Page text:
Finding pandemic clues in poo

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Finding pandemic clues in poo

A new method of disease detection may be in the works for COVID-19, and from an unlikely source, as it involves getting down and dirty. Researchers at the Australian National University have discovered that traces of COVID-19 can be detected through an infected person’s excrement before they start to exhibit other, more definitive flu-like symptoms. This provides an interesting alternative method of early detection that does not necessarily entail getting up close and personal with a potentially infected person, but rather shifts the focus to the rougher end of the stick. The idea behind this detection method is to establish areas or communities that have a high prevalence of the virus and a sustainable method of monitoring the infection numbers even after they start to subside.

Dr Aparna Lal, an epidemiologist believes that if there is systematic early detection through sewage, “it may be a way that we can evaluate the impact of easing the restrictions. What this study will do is let us see whether sewage could be used to continuously monitor the presence of the virus in the community even when case numbers go down. This work will also tell us if sewage monitoring can serve as a warning system to give us a heads up before case numbers go up.” This is not the first time that faeces have been the focal point for a study such as this. Research done in the Netherlands has shown similar results through the early detection of COVID-19 through faecal matter before the cases were officially classified and reported.

The Australian-based study came about as part of an endeavour by Australian Health Minister Greg Hunt to ensure that the relaxation of lockdown or social distancing measures is well founded and in order to improve “Australia’s rapid response capabilit[ies].” Some of the study’s early findings indicate that the virus can be “identified in faeces within three days of infection, while symptoms can sometimes appear more than a week later.” The pandemic poo study in Australia is also proving to be a potentially more cost effective method of detection due to the fact that most sewage plants are required to take daily samples as part of a program aimed at monitoring illicit recreational drug use across the country.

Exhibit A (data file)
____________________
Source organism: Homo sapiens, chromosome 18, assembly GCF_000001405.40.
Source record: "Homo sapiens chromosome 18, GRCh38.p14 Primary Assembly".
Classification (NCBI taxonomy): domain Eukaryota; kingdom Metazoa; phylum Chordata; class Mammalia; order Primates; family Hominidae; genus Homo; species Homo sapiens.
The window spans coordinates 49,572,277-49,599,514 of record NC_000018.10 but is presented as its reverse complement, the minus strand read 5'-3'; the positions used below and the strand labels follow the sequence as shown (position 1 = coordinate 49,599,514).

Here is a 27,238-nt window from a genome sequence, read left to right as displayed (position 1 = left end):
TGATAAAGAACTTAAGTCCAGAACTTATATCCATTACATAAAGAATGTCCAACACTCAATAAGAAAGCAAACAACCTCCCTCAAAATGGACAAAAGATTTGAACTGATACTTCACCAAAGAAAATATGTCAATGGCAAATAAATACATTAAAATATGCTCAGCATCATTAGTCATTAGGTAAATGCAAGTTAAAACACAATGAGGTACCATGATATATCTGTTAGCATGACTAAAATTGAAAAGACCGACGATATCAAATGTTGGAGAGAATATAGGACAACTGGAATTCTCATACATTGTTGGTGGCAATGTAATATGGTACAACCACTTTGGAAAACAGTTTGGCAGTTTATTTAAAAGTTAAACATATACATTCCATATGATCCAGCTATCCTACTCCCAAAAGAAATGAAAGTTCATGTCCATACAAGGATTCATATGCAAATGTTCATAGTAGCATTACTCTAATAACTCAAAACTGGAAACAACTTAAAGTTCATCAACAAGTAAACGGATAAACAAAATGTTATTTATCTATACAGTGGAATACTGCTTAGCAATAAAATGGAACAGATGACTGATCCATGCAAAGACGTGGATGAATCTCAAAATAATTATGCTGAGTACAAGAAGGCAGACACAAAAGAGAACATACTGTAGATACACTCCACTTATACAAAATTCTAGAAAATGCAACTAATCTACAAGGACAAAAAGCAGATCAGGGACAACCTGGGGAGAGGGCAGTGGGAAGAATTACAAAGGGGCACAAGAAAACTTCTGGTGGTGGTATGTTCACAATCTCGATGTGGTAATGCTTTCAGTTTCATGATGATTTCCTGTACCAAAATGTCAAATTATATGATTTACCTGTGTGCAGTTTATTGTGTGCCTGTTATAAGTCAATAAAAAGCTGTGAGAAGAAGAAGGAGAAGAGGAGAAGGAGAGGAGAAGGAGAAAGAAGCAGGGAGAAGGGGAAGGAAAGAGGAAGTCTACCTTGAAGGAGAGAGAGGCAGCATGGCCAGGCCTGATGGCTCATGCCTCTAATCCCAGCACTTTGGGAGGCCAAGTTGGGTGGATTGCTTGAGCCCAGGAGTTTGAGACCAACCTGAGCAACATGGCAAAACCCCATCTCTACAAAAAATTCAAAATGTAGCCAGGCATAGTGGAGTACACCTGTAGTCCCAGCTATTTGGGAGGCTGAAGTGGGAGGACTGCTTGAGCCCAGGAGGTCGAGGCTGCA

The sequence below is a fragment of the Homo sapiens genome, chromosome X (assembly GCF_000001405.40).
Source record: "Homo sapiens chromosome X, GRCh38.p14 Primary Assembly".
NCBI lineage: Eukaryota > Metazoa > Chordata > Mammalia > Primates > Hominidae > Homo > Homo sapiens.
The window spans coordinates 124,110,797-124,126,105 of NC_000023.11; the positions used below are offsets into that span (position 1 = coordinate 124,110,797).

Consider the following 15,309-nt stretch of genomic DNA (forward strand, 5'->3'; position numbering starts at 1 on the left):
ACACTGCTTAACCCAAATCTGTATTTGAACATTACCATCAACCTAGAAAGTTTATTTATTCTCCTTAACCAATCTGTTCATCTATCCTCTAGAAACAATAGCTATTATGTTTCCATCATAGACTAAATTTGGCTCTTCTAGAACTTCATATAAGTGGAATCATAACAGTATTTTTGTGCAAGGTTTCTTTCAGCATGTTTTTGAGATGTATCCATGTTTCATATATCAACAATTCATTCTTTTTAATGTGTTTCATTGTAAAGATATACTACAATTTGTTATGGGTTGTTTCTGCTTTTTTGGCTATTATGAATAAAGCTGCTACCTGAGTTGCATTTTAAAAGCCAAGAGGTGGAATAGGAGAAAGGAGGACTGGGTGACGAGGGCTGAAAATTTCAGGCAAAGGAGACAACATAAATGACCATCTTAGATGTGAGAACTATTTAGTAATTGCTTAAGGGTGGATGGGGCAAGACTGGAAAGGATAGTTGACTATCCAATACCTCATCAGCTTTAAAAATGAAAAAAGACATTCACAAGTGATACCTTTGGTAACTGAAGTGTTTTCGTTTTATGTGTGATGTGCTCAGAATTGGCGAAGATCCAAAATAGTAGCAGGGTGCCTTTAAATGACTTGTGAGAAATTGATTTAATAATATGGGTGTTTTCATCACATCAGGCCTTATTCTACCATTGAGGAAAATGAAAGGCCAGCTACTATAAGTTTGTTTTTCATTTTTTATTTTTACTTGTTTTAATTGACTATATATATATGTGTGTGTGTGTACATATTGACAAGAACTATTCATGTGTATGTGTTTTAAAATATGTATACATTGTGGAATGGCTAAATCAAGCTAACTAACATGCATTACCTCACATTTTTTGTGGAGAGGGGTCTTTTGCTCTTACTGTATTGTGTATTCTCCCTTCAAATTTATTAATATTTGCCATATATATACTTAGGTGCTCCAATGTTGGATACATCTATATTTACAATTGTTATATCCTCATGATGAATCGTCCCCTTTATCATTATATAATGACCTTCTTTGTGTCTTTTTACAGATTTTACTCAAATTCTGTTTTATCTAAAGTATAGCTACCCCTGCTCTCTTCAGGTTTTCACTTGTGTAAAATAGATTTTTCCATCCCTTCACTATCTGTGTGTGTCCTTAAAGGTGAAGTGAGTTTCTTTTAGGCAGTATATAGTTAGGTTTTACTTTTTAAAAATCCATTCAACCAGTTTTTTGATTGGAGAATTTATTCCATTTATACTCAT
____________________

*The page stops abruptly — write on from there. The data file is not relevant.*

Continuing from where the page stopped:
Australia is one of several countries including the United States and New Zealand to name a few that have taken a page out of the Netherlands’ book when it comes to preventative poo-based pandemic measures. The hope is that by separating the scary from the stinky, sewage monitoring will provide a sustainable way to stay on top of any potential pandemic resurgence and help take a load off other methods of testing and ultimately avoid a pandemic “Déjà Poo” scenario.

*Disclaimer: all poo puns definitely intended.


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